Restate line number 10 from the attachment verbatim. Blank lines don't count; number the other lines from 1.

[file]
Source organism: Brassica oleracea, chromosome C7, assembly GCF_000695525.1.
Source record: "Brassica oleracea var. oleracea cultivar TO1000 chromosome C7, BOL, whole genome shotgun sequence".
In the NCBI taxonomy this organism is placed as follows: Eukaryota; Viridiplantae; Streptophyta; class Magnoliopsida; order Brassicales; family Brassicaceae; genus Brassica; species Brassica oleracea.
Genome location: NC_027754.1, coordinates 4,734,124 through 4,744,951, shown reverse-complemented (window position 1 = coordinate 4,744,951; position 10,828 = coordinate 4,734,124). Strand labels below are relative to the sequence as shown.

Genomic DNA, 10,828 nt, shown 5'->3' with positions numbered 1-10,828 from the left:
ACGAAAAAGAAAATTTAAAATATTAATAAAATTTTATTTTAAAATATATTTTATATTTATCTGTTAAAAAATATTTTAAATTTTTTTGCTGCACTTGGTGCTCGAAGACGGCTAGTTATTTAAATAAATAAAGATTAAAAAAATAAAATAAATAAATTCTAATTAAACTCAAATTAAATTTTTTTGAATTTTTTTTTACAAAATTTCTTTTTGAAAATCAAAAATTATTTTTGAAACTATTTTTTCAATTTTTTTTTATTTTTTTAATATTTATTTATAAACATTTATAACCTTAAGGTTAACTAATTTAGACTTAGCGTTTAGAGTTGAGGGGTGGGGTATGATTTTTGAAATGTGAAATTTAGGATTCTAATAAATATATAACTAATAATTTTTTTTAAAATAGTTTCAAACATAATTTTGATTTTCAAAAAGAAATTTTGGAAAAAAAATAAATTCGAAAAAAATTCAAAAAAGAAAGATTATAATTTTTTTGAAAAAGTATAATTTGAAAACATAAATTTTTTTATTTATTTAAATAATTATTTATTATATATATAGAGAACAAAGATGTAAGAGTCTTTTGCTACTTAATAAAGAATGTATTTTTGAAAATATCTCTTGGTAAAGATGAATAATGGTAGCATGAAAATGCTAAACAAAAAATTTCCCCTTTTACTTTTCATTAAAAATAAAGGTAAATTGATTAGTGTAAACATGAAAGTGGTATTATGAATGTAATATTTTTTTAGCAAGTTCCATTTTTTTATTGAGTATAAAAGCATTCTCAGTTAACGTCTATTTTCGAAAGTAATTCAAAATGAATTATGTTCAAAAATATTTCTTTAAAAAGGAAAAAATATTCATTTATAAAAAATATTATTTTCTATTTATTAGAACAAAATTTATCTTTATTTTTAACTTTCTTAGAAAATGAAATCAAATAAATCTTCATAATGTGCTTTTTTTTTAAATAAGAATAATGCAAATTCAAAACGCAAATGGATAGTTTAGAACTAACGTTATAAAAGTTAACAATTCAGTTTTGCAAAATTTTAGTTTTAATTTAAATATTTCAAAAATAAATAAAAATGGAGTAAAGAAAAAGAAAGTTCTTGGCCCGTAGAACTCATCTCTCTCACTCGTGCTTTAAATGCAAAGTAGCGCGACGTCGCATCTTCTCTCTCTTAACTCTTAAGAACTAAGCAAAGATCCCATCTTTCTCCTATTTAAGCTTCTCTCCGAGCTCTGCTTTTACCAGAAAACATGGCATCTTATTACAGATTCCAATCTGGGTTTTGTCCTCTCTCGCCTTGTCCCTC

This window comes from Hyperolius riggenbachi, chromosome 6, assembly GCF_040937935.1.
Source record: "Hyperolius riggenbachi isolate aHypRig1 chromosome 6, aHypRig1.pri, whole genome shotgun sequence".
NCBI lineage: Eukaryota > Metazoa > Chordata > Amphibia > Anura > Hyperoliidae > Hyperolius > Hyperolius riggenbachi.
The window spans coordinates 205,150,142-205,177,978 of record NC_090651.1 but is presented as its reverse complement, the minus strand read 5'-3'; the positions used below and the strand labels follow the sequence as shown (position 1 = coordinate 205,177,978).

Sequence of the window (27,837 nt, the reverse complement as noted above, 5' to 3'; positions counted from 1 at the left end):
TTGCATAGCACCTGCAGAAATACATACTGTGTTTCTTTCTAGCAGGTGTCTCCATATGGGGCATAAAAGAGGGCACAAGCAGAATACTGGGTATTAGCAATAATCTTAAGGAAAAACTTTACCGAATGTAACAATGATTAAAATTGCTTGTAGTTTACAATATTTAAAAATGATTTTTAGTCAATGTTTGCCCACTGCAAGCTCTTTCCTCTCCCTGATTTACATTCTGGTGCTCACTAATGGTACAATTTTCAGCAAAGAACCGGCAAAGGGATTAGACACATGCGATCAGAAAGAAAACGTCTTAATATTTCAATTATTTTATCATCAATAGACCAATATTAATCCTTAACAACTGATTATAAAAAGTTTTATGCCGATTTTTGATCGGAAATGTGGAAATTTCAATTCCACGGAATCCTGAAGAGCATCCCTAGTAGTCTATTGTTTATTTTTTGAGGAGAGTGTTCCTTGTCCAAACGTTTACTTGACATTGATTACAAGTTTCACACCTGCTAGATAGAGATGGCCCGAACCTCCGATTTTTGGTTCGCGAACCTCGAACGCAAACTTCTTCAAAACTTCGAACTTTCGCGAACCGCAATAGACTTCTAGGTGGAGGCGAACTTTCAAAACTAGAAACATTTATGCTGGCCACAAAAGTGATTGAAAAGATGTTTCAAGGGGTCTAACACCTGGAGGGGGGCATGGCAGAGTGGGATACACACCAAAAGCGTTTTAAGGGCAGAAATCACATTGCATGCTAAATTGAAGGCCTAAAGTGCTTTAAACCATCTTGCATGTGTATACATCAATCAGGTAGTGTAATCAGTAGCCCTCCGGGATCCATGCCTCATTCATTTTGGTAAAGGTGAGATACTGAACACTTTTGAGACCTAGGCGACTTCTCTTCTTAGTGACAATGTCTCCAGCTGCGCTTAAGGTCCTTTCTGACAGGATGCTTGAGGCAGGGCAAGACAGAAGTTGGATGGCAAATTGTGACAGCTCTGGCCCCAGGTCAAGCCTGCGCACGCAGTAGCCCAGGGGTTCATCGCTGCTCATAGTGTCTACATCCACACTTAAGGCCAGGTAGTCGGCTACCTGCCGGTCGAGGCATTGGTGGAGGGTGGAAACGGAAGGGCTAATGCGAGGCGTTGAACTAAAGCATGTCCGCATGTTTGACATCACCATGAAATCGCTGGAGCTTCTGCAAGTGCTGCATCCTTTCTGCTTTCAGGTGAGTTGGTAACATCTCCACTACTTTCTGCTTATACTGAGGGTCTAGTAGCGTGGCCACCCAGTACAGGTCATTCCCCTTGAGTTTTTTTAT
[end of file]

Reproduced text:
The window spans coordinates 205,150,142-205,177,978 of record NC_090651.1 but is presented as its reverse complement, the minus strand read 5'-3'; the positions used below and the strand labels follow the sequence as shown (position 1 = coordinate 205,177,978).